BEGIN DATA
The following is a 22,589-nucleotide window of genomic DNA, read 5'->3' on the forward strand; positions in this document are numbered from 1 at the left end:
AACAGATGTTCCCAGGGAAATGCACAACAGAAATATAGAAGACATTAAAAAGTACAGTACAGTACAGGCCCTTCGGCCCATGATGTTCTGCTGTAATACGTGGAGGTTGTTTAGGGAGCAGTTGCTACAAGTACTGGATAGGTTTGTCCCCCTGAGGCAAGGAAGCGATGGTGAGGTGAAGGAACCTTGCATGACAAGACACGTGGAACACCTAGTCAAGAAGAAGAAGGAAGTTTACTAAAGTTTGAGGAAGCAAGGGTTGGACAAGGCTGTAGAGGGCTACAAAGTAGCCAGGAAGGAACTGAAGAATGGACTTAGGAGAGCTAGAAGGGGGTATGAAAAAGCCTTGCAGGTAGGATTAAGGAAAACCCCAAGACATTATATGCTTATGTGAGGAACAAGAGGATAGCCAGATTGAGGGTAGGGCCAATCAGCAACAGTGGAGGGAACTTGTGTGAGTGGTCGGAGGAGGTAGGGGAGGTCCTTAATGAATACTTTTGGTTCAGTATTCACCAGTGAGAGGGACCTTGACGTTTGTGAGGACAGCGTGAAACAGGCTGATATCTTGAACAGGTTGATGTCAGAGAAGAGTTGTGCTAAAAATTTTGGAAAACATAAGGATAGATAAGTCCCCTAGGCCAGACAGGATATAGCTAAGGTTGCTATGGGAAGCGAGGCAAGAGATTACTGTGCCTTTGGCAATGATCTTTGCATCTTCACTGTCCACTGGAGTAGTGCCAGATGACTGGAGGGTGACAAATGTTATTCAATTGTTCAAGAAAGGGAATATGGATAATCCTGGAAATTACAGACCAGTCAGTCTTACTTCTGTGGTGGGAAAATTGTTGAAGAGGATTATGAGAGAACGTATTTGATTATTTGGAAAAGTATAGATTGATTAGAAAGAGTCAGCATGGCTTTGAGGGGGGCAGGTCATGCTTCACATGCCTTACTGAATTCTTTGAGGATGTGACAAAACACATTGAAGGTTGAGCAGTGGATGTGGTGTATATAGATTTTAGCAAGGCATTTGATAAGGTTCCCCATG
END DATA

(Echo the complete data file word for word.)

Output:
The following is a 22,589-nucleotide window of genomic DNA, read 5'->3' on the forward strand; positions in this document are numbered from 1 at the left end:
AACAGATGTTCCCAGGGAAATGCACAACAGAAATATAGAAGACATTAAAAAGTACAGTACAGTACAGGCCCTTCGGCCCATGATGTTCTGCTGTAATACGTGGAGGTTGTTTAGGGAGCAGTTGCTACAAGTACTGGATAGGTTTGTCCCCCTGAGGCAAGGAAGCGATGGTGAGGTGAAGGAACCTTGCATGACAAGACACGTGGAACACCTAGTCAAGAAGAAGAAGGAAGTTTACTAAAGTTTGAGGAAGCAAGGGTTGGACAAGGCTGTAGAGGGCTACAAAGTAGCCAGGAAGGAACTGAAGAATGGACTTAGGAGAGCTAGAAGGGGGTATGAAAAAGCCTTGCAGGTAGGATTAAGGAAAACCCCAAGACATTATATGCTTATGTGAGGAACAAGAGGATAGCCAGATTGAGGGTAGGGCCAATCAGCAACAGTGGAGGGAACTTGTGTGAGTGGTCGGAGGAGGTAGGGGAGGTCCTTAATGAATACTTTTGGTTCAGTATTCACCAGTGAGAGGGACCTTGACGTTTGTGAGGACAGCGTGAAACAGGCTGATATCTTGAACAGGTTGATGTCAGAGAAGAGTTGTGCTAAAAATTTTGGAAAACATAAGGATAGATAAGTCCCCTAGGCCAGACAGGATATAGCTAAGGTTGCTATGGGAAGCGAGGCAAGAGATTACTGTGCCTTTGGCAATGATCTTTGCATCTTCACTGTCCACTGGAGTAGTGCCAGATGACTGGAGGGTGACAAATGTTATTCAATTGTTCAAGAAAGGGAATATGGATAATCCTGGAAATTACAGACCAGTCAGTCTTACTTCTGTGGTGGGAAAATTGTTGAAGAGGATTATGAGAGAACGTATTTGATTATTTGGAAAAGTATAGATTGATTAGAAAGAGTCAGCATGGCTTTGAGGGGGGCAGGTCATGCTTCACATGCCTTACTGAATTCTTTGAGGATGTGACAAAACACATTGAAGGTTGAGCAGTGGATGTGGTGTATATAGATTTTAGCAAGGCATTTGATAAGGTTCCCCATG